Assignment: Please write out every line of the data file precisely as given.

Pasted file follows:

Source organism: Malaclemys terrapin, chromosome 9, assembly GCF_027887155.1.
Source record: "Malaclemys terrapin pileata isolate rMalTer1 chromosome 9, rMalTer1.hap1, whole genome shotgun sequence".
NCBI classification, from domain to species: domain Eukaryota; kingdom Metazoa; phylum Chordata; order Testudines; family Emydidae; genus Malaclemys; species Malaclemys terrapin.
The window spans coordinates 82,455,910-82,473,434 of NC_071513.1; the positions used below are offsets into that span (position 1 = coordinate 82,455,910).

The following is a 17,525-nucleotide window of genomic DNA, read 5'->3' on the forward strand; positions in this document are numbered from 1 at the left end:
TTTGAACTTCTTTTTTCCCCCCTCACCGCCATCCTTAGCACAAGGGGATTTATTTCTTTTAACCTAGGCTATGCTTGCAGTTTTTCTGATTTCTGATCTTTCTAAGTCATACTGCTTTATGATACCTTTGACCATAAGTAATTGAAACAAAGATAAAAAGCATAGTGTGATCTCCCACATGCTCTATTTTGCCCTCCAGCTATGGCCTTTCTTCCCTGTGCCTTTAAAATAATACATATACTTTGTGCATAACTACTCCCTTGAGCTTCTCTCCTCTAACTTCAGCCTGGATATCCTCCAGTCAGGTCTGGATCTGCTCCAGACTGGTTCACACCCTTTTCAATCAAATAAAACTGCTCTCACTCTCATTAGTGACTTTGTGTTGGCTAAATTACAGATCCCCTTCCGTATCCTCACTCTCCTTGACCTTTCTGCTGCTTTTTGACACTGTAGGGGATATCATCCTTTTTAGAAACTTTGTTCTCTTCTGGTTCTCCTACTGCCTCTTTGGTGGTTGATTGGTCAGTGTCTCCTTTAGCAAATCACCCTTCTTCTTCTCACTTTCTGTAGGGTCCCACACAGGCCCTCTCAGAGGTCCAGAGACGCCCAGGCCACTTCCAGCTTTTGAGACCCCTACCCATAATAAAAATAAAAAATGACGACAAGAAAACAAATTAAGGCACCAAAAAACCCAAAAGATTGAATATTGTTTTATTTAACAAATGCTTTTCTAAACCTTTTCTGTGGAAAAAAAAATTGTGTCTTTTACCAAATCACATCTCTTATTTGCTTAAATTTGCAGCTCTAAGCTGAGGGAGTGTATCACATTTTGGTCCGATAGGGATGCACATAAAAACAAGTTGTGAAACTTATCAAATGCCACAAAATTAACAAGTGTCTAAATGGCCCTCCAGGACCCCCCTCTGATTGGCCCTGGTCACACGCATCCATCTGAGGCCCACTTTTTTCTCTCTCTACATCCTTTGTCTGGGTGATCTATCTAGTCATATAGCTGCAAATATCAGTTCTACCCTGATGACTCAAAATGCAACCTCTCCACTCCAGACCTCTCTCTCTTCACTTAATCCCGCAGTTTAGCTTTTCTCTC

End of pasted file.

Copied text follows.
Source organism: Malaclemys terrapin, chromosome 9, assembly GCF_027887155.1.
Source record: "Malaclemys terrapin pileata isolate rMalTer1 chromosome 9, rMalTer1.hap1, whole genome shotgun sequence".
NCBI classification, from domain to species: domain Eukaryota; kingdom Metazoa; phylum Chordata; order Testudines; family Emydidae; genus Malaclemys; species Malaclemys terrapin.
The window spans coordinates 82,455,910-82,473,434 of NC_071513.1; the positions used below are offsets into that span (position 1 = coordinate 82,455,910).

The following is a 17,525-nucleotide window of genomic DNA, read 5'->3' on the forward strand; positions in this document are numbered from 1 at the left end:
TTTGAACTTCTTTTTTCCCCCCTCACCGCCATCCTTAGCACAAGGGGATTTATTTCTTTTAACCTAGGCTATGCTTGCAGTTTTTCTGATTTCTGATCTTTCTAAGTCATACTGCTTTATGATACCTTTGACCATAAGTAATTGAAACAAAGATAAAAAGCATAGTGTGATCTCCCACATGCTCTATTTTGCCCTCCAGCTATGGCCTTTCTTCCCTGTGCCTTTAAAATAATACATATACTTTGTGCATAACTACTCCCTTGAGCTTCTCTCCTCTAACTTCAGCCTGGATATCCTCCAGTCAGGTCTGGATCTGCTCCAGACTGGTTCACACCCTTTTCAATCAAATAAAACTGCTCTCACTCTCATTAGTGACTTTGTGTTGGCTAAATTACAGATCCCCTTCCGTATCCTCACTCTCCTTGACCTTTCTGCTGCTTTTTGACACTGTAGGGGATATCATCCTTTTTAGAAACTTTGTTCTCTTCTGGTTCTCCTACTGCCTCTTTGGTGGTTGATTGGTCAGTGTCTCCTTTAGCAAATCACCCTTCTTCTTCTCACTTTCTGTAGGGTCCCACACAGGCCCTCTCAGAGGTCCAGAGACGCCCAGGCCACTTCCAGCTTTTGAGACCCCTACCCATAATAAAAATAAAAAATGACGACAAGAAAACAAATTAAGGCACCAAAAAACCCAAAAGATTGAATATTGTTTTATTTAACAAATGCTTTTCTAAACCTTTTCTGTGGAAAAAAAAATTGTGTCTTTTACCAAATCACATCTCTTATTTGCTTAAATTTGCAGCTCTAAGCTGAGGGAGTGTATCACATTTTGGTCCGATAGGGATGCACATAAAAACAAGTTGTGAAACTTATCAAATGCCACAAAATTAACAAGTGTCTAAATGGCCCTCCAGGACCCCCCTCTGATTGGCCCTGGTCACACGCATCCATCTGAGGCCCACTTTTTTCTCTCTCTACATCCTTTGTCTGGGTGATCTATCTAGTCATATAGCTGCAAATATCAGTTCTACCCTGATGACTCAAAATGCAACCTCTCCACTCCAGACCTCTCTCTCTTCACTTAATCCCGCAGTTTAGCTTTTCTCTC